Sickle cell disease (SCD) is the most common monogenic autosomal-recessive disorder worldwide. In recent years, much progress has been achieved in the understanding of its physiopathology, which has allowed the development of new drugs and novel therapeutic approaches. As a chronic disease with acute exacerbations, the fields of research are broad and target the necessity of tackling multiple aspects, from curative gene modification to the treatment of acute and chronic pain. On top of these considerations, more than half of the patients with SCD live in countries with limited resources and exhibit a very high discrepancy in life-expectancy compared to Western countries. As an example, up to 3% of children born in Africa suffer from SCD (75% of children born with SCD worldwide) and the vast majority continues to die undiagnosed before the age of 5 years.1 For all these reasons and because of the vast Afro-American population in the U.S. suffering from SCD, ASH made SCD a priority in 2018. As a result, many abstracts and sessions were dedicated to SCD this year and SCD will also be the main topic of this ASH summary on red blood cell disorders.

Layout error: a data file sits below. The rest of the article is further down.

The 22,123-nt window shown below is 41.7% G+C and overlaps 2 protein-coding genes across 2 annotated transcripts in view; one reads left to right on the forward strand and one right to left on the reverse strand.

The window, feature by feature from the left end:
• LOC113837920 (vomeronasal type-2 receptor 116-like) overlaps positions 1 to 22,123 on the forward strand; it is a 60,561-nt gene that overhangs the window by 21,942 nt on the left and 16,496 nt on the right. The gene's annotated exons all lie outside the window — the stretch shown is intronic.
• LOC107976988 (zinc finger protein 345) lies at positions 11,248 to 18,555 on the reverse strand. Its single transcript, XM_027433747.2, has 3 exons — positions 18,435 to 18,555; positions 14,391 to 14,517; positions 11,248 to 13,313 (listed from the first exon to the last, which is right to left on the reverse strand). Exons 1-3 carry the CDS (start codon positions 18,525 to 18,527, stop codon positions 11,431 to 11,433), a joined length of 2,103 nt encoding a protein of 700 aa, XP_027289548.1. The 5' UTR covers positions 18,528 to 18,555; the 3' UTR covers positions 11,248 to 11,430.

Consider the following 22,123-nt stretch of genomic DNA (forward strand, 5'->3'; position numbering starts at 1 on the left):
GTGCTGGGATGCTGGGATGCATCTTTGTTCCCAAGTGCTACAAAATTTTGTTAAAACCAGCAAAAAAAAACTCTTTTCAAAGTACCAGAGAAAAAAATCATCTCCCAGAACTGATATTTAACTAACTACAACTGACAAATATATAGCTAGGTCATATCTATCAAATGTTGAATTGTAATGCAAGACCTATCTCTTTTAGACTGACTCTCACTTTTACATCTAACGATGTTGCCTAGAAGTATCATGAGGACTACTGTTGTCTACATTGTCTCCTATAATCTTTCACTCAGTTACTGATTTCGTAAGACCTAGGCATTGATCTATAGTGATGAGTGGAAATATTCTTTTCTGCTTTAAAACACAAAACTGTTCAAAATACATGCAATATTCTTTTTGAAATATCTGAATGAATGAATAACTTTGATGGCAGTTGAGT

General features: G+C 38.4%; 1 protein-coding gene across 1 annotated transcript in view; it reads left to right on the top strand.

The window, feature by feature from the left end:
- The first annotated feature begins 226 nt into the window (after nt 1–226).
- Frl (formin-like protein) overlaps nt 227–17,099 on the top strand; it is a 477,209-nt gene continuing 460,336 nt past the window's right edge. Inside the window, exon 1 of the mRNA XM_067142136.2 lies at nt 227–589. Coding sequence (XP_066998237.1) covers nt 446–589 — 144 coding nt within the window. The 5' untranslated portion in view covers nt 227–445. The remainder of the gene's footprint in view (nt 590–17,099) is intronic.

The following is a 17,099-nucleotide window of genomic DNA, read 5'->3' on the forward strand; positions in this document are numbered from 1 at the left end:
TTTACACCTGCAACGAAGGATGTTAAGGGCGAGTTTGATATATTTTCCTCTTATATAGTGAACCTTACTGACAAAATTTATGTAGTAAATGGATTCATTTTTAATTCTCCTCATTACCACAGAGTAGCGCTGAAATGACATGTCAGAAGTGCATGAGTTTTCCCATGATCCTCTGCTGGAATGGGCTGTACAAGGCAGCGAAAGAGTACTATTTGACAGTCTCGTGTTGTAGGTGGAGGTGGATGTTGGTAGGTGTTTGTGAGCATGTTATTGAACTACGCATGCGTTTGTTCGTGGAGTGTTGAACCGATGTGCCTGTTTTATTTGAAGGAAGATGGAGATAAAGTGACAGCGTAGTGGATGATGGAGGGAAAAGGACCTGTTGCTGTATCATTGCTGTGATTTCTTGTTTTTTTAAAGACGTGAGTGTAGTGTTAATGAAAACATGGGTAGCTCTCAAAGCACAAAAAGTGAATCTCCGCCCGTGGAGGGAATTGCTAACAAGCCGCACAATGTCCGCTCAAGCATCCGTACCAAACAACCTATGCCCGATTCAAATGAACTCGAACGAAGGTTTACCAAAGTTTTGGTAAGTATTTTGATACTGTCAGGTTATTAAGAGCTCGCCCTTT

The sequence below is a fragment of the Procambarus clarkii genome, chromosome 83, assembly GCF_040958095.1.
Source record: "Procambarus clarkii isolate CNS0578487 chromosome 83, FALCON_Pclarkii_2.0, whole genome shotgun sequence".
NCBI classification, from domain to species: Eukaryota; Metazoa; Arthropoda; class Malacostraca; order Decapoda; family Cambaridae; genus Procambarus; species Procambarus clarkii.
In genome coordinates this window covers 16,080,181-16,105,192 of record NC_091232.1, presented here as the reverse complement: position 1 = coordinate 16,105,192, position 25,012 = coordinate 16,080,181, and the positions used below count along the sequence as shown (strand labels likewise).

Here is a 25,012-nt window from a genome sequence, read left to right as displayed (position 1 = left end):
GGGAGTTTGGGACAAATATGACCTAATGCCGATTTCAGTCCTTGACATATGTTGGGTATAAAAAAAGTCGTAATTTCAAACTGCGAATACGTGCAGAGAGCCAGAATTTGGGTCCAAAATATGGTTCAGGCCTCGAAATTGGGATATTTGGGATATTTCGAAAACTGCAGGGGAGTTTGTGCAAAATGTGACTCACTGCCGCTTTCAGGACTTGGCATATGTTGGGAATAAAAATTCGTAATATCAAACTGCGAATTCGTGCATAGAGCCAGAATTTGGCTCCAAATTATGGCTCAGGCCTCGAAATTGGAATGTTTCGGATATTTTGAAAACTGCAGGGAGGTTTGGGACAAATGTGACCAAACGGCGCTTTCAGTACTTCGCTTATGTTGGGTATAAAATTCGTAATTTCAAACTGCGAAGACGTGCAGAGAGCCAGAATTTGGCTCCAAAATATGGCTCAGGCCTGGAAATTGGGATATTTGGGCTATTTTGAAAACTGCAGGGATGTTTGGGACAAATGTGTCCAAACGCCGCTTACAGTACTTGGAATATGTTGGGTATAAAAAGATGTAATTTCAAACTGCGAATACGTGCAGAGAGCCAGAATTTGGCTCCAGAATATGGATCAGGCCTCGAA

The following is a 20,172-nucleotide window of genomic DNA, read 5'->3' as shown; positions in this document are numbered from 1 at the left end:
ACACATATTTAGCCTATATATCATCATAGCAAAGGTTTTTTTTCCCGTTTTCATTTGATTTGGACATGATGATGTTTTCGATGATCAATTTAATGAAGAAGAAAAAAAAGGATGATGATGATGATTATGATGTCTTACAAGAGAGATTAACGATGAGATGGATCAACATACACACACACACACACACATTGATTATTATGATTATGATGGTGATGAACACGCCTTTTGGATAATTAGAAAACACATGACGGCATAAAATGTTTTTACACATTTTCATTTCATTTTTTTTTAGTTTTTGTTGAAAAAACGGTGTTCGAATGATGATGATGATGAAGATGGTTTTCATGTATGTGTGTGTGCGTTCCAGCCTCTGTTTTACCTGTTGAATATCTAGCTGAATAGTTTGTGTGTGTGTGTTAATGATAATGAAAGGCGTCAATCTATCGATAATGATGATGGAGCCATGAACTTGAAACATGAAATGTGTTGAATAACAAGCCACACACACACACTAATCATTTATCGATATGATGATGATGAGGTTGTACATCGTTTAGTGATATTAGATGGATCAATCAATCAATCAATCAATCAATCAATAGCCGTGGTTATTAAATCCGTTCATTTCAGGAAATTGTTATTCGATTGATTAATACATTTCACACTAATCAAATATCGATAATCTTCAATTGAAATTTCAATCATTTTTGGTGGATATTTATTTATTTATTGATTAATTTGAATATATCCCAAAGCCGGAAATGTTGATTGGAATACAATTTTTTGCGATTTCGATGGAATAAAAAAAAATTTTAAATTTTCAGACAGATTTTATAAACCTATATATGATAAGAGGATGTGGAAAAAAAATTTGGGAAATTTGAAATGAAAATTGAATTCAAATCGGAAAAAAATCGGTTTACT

(BELG J HEMATOL 2019;10(1):57–60)